Foy did not find her secondary school years easy. “Feeling stupid is not a nice thing. I wasn’t really good at anything. I was relatively good at home economics, at making cakes, and I was quite sporty,” she says. “But I had juvenile arthritis from the ages of 12 to 15, so I was on crutches.” Her nights were spent in agony (“[The arthritis] was extremely painful,” she says); her days were spent sitting in classrooms unable to understand math; and she started to experience the debilitating anxiety that is still with her. “Anxiety was part of my life at that age, but I didn’t realize that was what it was until my mid-20s,” Foy says.
Life didn’t get any easier. When Foy was 17, it was discovered that a tumor was growing in one eye. She was treated with steroids for over a year and had a biopsy that revealed the tumor to be benign, which meant that invasive surgery would not be necessary. And although she loved drama class, she did not think that she was a good actress. “It felt so unnatural, like I was standing up and going, ‘I think I am amazing!’ That was not me, and that was not my upbringing,” she says. At school she appeared in only a few productions. “I was a guy with PTSD from World War I called David. I liked rehearsals, but on the day that we had to do it in front of people, I was absolutely f—ing terrified. I realized the only way I would make myself calm down was to walk around the room, pacing in a circle. People must have thought I was mental.”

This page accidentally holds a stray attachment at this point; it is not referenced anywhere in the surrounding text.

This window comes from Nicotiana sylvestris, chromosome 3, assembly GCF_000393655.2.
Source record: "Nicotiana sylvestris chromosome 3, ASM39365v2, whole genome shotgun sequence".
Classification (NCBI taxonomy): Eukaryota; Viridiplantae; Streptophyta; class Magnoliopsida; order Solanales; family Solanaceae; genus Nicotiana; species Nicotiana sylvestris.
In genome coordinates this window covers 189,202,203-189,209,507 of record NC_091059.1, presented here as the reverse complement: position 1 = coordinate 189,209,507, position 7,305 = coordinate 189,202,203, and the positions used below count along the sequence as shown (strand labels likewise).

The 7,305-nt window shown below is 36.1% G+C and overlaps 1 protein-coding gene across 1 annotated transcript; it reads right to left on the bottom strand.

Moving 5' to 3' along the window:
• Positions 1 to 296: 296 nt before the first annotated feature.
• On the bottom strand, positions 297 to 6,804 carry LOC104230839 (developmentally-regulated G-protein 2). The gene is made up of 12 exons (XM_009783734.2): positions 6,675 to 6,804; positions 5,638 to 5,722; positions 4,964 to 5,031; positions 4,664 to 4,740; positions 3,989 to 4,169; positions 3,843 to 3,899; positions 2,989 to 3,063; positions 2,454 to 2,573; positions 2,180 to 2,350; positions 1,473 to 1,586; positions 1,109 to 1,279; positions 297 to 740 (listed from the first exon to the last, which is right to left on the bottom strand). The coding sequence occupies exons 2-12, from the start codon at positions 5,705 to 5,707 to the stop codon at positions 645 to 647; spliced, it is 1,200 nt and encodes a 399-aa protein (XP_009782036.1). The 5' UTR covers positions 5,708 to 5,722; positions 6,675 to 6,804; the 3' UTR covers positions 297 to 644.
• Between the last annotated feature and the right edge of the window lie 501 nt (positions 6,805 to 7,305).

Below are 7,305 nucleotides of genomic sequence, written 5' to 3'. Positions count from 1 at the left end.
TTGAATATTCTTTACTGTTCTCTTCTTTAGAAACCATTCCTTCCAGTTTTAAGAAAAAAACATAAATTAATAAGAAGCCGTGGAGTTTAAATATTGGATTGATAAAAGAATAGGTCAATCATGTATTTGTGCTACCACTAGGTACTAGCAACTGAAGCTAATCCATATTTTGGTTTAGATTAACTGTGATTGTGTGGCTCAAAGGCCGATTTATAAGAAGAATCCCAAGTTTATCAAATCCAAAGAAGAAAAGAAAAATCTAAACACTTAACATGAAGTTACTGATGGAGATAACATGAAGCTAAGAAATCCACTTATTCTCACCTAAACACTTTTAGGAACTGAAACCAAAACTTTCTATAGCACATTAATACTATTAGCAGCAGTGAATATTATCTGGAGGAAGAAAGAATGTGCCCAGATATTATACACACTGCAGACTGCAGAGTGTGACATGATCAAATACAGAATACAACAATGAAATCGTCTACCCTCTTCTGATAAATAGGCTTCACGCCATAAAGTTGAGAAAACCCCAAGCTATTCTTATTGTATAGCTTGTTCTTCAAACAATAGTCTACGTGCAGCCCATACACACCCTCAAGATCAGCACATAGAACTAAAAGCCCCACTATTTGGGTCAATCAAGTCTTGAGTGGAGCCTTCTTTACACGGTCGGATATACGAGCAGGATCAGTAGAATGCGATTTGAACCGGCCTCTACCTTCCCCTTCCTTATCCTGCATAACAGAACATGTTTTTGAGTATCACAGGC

Nonetheless, she enrolled in drama at Liverpool John Moores University. But she remained so terrified of performing that she did not act until her final year, when she and some friends put on a few small plays, including Eve Ensler’s Vagina Monologues. Soon afterward a teacher stopped her. “He said, ‘Have you thought about drama school?’ And I was like, ‘Thank you for saying that!’ I needed someone else to say it was OK.” She applied to the Oxford School of Drama, where she completed a one-year program.